The Nature Conservancy announced the hiring of 38-year-old Bruce McKenney as ecosystems services project director of its Great Rivers Partnership (GRP) today. McKenney’s work will focus on demonstrating the economic and ecological value of freshwater habitats and exploring market-based conservation strategies.
In his capacity as ecosystem services project director, McKenney will lead the Conservancy’s efforts to assess the ecological services provided by river systems in three countries – the Yangtze River in China, the Paraguay and Paraná rivers in Brazil and the Mississippi River in the United States. Examples of ecological services that great rivers provide include reducing the effect of flooding on homes, property and human lives and providing clean drinking water and food crops. McKenney will also look at possible economic incentives available to help conserve major river systems.
Michael Reuter, director of the Great Rivers Partnership, said McKenney’s experience in valuing ecosystem services, understanding the connections between poverty and conservation and determining market mechanisms to advance conservation make him a great addition to the GRP.
“Our goal is to help ensure that the world’s major river systems sustain their rich collection of native plants and animals but we have to demonstrate why these freshwater systems are also essential to human well-being,” Reuter said. “Bruce will provide us with the kind of information we need to work with different partners so that these valuable natural resources are conserved.”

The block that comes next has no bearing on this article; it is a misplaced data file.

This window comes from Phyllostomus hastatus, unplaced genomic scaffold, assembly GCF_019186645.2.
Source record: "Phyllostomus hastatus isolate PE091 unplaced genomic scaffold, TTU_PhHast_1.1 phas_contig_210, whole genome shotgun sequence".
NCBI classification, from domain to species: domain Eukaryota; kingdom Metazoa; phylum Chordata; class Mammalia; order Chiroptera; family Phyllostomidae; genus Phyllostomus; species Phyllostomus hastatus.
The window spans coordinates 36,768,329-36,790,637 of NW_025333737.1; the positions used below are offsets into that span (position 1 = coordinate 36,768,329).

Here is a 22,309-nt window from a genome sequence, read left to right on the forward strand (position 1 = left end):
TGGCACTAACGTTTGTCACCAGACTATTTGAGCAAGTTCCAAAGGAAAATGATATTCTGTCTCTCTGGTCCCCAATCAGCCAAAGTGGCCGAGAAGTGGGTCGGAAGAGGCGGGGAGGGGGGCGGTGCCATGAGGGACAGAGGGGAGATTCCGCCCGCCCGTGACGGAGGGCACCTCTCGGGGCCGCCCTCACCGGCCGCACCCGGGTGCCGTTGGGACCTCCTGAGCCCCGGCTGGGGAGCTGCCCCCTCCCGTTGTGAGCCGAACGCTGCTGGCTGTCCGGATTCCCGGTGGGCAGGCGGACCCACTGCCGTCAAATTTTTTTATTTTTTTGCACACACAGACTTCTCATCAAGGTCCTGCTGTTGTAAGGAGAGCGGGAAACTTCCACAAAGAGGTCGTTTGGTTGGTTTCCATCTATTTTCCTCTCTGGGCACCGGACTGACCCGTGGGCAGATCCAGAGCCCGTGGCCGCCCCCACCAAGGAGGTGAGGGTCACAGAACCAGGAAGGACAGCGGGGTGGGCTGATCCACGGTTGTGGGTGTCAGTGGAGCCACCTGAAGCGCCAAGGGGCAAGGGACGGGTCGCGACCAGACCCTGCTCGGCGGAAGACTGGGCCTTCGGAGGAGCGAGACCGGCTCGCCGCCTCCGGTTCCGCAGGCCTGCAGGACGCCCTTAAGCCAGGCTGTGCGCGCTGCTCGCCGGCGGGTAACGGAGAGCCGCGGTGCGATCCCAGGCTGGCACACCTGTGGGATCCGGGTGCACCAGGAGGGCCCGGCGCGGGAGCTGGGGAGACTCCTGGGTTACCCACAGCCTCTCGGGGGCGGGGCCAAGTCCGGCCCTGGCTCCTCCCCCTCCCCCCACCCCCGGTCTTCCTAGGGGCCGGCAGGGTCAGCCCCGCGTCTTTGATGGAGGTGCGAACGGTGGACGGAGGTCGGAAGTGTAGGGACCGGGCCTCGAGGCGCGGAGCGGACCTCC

McKenney’s career includes 15 years of experience working for private consulting firms, nonprofit organizations and academic institutions analyzing the effects of environmental policy and projects on people. He’s done work on behalf of the World Bank, World Commission on Dams, U.S. Fish and Wildlife Service, U.S. Environmental Protection Agency, World Wildlife Fund and the Upper Mississippi River Coordinating Committee.
“The Conservancy has an excellent reputation and is very effective at achieving its goals,” McKenney said. “I’m impressed by the Conservancy’s ever-increasing international efforts and the way the GRP is guiding the conservation of select major river systems. It’s a great time to get involved.”
McKenney will work out of the Conservancy’s office in San Francisco, Calif. He will be a key part of the Great Rivers Center for Conservation and Learning, a virtual science center established by the GRP to house and share important data on the world’s major river systems.
McKenney resides in Oakland, Calif. with his wife, Nancy Hopkins, and their two children, Evelyn, 5, and Owen, 2.
The Nature Conservancy is a leading conservation organization working around the world to protect ecologically important lands and waters for nature and people. The Conservancy and its more than 1 million members have protected nearly 120 million acres worldwide. Visit The Nature Conservancy on the Web at www.nature.org.